When I wrote an On Language column in the New York Times Magazine last month about the rise in popularity of the expression "man up," little did I know that it would turn into one of the key catchphrases of American political discourse in advance of November's midterm elections.

"Man up" hit the big time on the political scene on October 14th, when it was used by two female candidates for the U.S. Senate in their debates against male opponents. In Nevada, Sharron Angle used it against Harry Reid, the Democratic incumbent and Senate Majority Leader. "Man up, Harry Reid," Angle said. "You need to understand we have a problem with Social Security." Meanwhile, on the same day in Missouri, Robin Carnahan, a Democrat, told Roy Blunt, a Republican, "I think if you want to repeal health care reform and let insurance companies go back to their worst abuses, Congressman, then you ought to repeal your own first. And man up. And do what you're asking other people to do."

It was Angle's comment in particular that attracted widespread attention. Sarah Palin, queen of the "Mama Grizzlies," picked up on Angle's usage and repeated it at a rally in her support on October 18th in Reno, Nevada. But Palin turned the expression on national leaders of the Republican Party who have been reluctant to throw their weight behind the Tea Party movement. "Hey, politicians who are in office today you, some of you, need to man up and spend some political capital to support the Tea Party candidates instead of doing this, waiting to see how everything is going to go," Palin said.

Though it's nice to feel a bit ahead of the curve on this one (Bill Kristol, in the Weekly Standard, even suggested that Angle might be a fan of the On Language column), "man up" has been in the political ether for a while now. On the Atlantic Wire, Ray Gustini compiled a comprehensive list of recent uses of "man up" as a political barb, going back to March 12, 2008, when Michigan Attorney General Mike Cox used it against Detroit Mayor Kwame Kilpatrick. Actually, fiction trumped reality, because the week before that on Saturday Night Live, "Hillary Clinton" (played by Amy Poehler) told "Barack Obama" (played by Fred Armisen), "Man up! Calm down and listen!" (The SNL sketch was a fake Clinton commercial dramatizing how a would-be President Obama would react to the "3 a.m. phone call" that had appeared in an actual Clinton commercial.)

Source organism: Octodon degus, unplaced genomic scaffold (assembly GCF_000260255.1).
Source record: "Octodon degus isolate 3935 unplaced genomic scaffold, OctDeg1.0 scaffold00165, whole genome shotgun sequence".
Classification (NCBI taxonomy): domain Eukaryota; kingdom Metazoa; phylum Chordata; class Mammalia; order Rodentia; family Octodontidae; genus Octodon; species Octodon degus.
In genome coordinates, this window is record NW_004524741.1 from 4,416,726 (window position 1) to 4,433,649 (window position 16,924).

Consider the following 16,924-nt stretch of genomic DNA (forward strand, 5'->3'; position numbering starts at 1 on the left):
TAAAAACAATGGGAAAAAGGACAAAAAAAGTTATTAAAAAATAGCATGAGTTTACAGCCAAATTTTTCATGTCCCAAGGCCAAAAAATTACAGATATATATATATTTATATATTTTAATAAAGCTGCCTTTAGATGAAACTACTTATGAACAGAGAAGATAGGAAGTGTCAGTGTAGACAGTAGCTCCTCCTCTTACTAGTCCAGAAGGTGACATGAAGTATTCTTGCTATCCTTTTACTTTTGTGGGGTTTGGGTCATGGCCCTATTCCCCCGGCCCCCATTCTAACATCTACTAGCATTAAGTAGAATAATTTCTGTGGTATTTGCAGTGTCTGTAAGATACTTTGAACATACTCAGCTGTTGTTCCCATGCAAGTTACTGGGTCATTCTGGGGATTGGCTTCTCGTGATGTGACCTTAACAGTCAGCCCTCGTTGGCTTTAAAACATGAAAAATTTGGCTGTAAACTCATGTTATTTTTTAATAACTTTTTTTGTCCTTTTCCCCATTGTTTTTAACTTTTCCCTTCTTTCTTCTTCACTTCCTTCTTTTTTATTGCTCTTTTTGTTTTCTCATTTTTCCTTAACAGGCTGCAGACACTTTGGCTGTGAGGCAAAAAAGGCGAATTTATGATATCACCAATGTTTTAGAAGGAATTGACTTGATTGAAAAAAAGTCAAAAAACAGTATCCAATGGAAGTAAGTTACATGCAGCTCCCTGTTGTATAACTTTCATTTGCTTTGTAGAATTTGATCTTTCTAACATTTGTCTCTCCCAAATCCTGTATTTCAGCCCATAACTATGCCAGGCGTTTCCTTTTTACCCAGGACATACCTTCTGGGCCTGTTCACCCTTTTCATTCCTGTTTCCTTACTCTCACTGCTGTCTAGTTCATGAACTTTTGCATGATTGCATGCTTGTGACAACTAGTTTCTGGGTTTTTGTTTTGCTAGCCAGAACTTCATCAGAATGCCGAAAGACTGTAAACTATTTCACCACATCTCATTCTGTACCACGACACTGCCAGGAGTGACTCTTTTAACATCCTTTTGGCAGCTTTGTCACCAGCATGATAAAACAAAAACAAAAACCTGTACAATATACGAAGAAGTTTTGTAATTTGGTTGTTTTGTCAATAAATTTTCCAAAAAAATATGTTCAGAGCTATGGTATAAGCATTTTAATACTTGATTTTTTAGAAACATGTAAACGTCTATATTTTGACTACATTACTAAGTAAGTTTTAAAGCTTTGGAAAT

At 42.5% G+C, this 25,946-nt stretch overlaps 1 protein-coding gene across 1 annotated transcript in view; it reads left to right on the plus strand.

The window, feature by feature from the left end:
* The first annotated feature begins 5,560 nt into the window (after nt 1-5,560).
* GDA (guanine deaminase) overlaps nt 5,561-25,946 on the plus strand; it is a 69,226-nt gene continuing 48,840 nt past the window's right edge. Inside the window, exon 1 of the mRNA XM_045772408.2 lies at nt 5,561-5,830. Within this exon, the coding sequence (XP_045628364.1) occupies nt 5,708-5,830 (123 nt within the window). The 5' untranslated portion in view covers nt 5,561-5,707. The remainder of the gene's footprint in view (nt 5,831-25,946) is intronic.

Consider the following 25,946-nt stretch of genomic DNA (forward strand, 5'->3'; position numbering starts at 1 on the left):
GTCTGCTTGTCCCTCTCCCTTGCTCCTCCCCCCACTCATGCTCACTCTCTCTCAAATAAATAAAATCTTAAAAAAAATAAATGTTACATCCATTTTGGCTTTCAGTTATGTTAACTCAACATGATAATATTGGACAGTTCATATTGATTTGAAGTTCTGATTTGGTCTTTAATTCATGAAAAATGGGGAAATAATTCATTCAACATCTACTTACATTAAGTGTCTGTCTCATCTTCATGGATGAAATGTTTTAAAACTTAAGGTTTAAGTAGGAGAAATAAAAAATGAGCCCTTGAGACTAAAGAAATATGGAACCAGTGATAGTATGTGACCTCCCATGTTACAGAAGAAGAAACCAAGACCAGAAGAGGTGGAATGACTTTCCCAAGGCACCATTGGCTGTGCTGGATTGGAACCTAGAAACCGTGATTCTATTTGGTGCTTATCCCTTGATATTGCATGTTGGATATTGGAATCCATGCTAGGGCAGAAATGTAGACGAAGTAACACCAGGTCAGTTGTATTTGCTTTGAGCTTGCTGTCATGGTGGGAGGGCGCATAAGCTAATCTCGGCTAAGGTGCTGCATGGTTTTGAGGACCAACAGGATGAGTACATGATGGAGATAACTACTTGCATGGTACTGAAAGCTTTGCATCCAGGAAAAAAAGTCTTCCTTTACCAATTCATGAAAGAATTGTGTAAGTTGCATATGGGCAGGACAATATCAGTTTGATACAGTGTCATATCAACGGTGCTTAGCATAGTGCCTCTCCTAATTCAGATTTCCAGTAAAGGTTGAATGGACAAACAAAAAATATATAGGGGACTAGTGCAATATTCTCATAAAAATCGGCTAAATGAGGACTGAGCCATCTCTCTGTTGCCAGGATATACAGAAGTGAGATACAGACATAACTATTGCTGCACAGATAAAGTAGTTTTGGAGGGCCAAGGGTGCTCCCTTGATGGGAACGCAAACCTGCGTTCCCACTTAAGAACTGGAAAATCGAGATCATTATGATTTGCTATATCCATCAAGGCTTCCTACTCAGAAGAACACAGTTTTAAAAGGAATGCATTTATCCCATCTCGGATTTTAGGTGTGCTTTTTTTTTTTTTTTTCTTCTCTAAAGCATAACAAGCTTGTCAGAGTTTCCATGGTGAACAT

The real Hillary Clinton never said "man up" to Obama, but Angle and Carnahan have shown that the jibe can be effective for female politicians (on both sides of the aisle) to question the fortitude of their male rivals. As I described in the On Language column, "man up" covers a wide range of connotations, from "Don't be a sissy" to "Do the responsible thing." The use of the expression by politicians is ostensibly a call to responsibility and courage in the face of adversity, but the gendered nature of the remark is impossible to ignore — especially when it's used by a woman as a political slight against a man.

Some commentators were outraged at the latest calls to "man up" coming from female politicians. On his Psychology Today blog, Dr. Geoffrey Greif, a professor of social work at the University of Maryland and author of Buddy System: Understanding Male Friendships, called both Angle and Carnahan's statements "off the charts ridiculous":

Is the implication behind them that Reid and Blunt are not acting like men? I understand the history of the outdated notion that someone needs to "be a man" and act tough, take responsibility, and be a leader. But is that expression really still around today on the lips of women candidates? Is it okay to impugn their masculinity like this? "Take responsibility" could easily have been substituted for "man up" but in using "man up," it calls into play the obvious retort. What if a candidate, male or female, told an opponent to "woman up?"

Ruth Marcus of the Washington Post was a bit more measured in her criticism, recommending to candidates, "Don't — even, or maybe especially, if you're a woman — equate toughness with manliness. At least not unless you think it's acceptable for your opponent to tell you to behave like a lady."

And it's not just in the world of politics where the manly phrase has been wielded by women. A New Yorker article last year profiling Nikki Finke, who runs the website Deadline Hollywood Daily, quoted Finke telling Jay Leno to "man up and shut up." (Compare "put up or shut up," one of the similar "up" imperatives that I discussed on Word Routes last month.) Finke told The New Yorker, "I talk to alpha males all day, and the women I talk to are alpha females, so I end up writing like a man, in the language they're comfortable with. I don't pretty it up."

Politics, too, is often seen as a sport of alpha males, but do women need to take on the rhetoric of virility in order to compete? Surely there are other alternatives. How about "human up," as suggested by the bloggers at Jezebel, among others? Let us know your suggestions in the comments below!

Update: I had more to say about "man up" and other political buzzwords on the NPR show Here & Now.